Humans crawl through the ashes of a forgotten world, living in the ruins and going about their business as if nothing had even happened. What did happen anyway? Who knows? Who built the original structures, magnificent and pretentious at one and the same time, the stuff of dreams and the stuff of nightmares? Official government history says it was an evil empire, bent on domination. They sucked human blood for sustenance and reduced the populace to slavery to sustain their extravagant lifestyles. Other legends say no, that it was a time of plenty and opportunity was open to all, only limited by your time and imagination… and faith. If you believe in an expanding universe, then that universe will expand, and so will the economy, getting bigger and better continually. Belief is crucial. Once you stop believing, then the castles crumble. Sound like science fiction? Welcome to
If you’ve never been to a Communist country, you should go. But hurry; they’re a dying breed. There’s nothing like it, the cold gray architecture, the suspicious glances, and the general lack of… anything. The hard part is timing. You want to see the “real thing”, i.e. real Soviet/Bolshevik-style communism, but you don’t want to suffer (too much) from lack of facilities. You want to see them on the cusp of their coming out. Frankly I was surprised- even shocked- to see
When I check the Lonely Planet web site before visiting a place, then actually go there, sometimes I wonder if we’re talking about the same place. Maybe their local experts have little experience elsewhere so are without a point of reference. Regardless, LP talks about the ‘increasing congestion’ of
And then there are the underlying economics for me as a traveler. You have to book a hotel first for them to even let you in, so that’s not so expensive, but hardly indicative. When I first walked the streets looking at prices for street grub, I was shocked. Then I realized those were prices in local currency (mn), not the convertible currency (cuc) I was holding. Judging by price differentials for similar items I figured one cuc must be worth about six or seven mn. It’s actually twenty-four. At first I thought they might not sell the local stuff to me, but no problem. Shit’s dirt cheap here, at least street food. How about a glass of fresh fruit or sugar cane juice for… better sit down… a nickel? I haven’t seen prices like this since the late seventies. You remember that kid making smoothies for a quarter down on the strip in Puerto Escondido, right? He’s probably the president of Jumex now, what with his experience and all.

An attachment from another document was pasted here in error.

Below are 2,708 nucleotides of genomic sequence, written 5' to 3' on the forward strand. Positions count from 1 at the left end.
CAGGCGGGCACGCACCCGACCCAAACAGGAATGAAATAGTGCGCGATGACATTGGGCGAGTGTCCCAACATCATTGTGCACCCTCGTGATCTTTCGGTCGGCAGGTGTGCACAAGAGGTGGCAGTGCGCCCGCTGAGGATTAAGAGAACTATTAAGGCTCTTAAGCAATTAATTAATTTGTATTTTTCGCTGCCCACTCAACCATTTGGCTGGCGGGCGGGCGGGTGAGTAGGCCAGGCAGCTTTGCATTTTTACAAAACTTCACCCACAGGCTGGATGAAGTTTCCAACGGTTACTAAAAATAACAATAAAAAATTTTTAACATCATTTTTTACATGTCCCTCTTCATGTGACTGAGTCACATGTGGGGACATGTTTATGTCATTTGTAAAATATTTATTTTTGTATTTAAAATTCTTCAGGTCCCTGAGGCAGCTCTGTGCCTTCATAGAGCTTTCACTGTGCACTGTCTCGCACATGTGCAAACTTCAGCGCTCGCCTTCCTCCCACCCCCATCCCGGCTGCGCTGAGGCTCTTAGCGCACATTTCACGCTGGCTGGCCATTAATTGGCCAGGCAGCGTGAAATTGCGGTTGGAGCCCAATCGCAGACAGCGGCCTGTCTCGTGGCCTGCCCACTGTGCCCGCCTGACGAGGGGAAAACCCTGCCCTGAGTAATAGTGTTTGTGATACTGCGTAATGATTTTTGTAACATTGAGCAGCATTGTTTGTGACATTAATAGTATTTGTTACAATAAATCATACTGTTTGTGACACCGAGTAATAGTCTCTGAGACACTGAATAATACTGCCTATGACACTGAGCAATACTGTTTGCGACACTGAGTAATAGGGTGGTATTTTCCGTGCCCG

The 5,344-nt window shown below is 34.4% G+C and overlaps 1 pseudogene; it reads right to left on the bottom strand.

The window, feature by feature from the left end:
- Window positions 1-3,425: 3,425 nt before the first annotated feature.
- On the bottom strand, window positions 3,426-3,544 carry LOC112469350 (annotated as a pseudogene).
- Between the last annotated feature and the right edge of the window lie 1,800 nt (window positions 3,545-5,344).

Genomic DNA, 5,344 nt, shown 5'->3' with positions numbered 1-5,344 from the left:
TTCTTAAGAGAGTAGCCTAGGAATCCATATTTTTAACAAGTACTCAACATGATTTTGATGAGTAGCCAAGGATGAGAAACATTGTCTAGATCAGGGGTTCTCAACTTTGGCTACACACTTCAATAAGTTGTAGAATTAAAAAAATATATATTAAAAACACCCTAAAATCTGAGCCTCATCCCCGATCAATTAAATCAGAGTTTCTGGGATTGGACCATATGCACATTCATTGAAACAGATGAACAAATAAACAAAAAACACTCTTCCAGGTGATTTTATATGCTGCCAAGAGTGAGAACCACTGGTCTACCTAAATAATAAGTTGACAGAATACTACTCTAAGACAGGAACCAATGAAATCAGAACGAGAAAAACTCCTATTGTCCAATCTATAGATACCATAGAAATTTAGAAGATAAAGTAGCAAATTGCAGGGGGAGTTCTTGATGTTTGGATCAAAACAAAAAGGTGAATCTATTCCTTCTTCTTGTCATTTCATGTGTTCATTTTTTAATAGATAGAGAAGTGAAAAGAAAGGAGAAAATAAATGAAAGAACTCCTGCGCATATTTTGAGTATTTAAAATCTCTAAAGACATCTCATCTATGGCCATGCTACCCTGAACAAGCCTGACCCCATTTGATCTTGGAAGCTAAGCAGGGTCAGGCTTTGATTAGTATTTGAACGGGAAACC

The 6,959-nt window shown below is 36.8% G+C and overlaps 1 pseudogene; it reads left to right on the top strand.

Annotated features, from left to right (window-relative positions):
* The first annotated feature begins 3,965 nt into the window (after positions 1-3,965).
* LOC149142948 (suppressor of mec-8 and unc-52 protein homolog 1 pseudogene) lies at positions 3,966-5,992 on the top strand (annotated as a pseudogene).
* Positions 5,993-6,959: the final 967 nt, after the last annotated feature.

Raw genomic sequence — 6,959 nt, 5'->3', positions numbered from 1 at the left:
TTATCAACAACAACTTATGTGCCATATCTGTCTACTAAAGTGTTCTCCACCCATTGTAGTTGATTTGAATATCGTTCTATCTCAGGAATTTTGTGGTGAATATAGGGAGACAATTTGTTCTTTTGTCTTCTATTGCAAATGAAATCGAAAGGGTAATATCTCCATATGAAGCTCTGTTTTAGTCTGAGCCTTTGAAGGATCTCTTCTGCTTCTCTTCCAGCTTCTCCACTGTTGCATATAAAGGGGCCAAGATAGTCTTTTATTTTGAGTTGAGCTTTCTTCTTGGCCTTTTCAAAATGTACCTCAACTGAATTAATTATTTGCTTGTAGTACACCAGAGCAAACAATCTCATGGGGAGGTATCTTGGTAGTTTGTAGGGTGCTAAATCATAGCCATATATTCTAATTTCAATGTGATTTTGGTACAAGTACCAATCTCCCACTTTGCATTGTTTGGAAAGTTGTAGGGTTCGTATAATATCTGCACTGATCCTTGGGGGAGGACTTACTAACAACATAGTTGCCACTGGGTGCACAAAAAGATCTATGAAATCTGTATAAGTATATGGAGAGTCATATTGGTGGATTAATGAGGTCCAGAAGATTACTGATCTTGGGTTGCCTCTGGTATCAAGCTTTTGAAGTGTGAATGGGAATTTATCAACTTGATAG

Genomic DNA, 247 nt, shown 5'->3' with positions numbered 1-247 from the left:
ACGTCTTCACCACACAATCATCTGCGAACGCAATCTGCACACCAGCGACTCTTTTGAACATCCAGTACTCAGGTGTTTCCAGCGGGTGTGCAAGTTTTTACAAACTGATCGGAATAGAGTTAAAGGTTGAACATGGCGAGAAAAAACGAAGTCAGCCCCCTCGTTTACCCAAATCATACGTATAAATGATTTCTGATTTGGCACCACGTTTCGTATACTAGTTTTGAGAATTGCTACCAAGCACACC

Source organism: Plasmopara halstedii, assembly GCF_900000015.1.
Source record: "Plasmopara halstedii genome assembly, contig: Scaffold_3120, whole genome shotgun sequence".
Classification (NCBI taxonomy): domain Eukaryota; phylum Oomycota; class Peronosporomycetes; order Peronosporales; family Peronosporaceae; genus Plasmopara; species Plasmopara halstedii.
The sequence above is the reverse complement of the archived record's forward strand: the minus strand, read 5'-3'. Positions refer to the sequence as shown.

How about a sandwich here for a quarter, or maybe your own personal pizza? Sound good? The pizza is no great shakes of course. Nobody in
Still there can be money problems for the independent traveler. For one thing, your ATM card won’t work, or at least mine won’t, though a European one might. My Thai card doesn’t work either. European credit cards are supposed to work, but that’s good only if you can find places that accept them, not likely budget accommodation, certainly not private houses. If I stay the full three weeks I booked this could be problematic. I think I have enough Euros, but it could be tight. I better change an AmEx traveler’s cheque just to make sure I’m covered. Cambios won’t take them but a bank should. They don’t, but send me to some place that should. They don’t, but gave me a list of locations of the bank that does. Being my first day in town, none of these locations looks familiar, so I decide to put it on hold, being something I shouldn’t really need anyway. This is not a problem limited to
I decide to take a long walk to find the bus station and accidentally find one of the bank branches I’m looking for. With minimum hassle they indeed cash me one, so that little spot of bother should be mitigated. There’s only one problem remaining- Internet (sound of needle scratching long and hard against an old vinyl LP). The hotel I’m staying in has no wi-fi and charges $6-7 PER HOUR to use the rental box downstairs. They all do. This apparently is the standard, and gringos queue up for the privilege. It’s barbaric, not a cyber café to be had on the streets. What do the locals do? I’m moving to a casa particular to save a few bucks, but it looks like any savings will quickly get squandered in Internet charges, if I stay, that is. I doubt that Cubana de Aviacion will let me change the date of my return will such a cheap flight, but that doesn’t mean I can’t buy another one-way. I can hardly travel without Internet now, booking for the next stop a few days in advance. Otherwise I might get stuck with no place to stay or only at an outrageous price, with no useable credit card even. Usually I don’t worry about such things. In the high season in the
I don’t mind paying a few bucks extra for a place with Internet, but that’s per day, not per hour!
Everything is weighed and measured here, from bread to espresso, or at least advertised as such, one of the lasting legacies of communism apparently. I saw the same thing in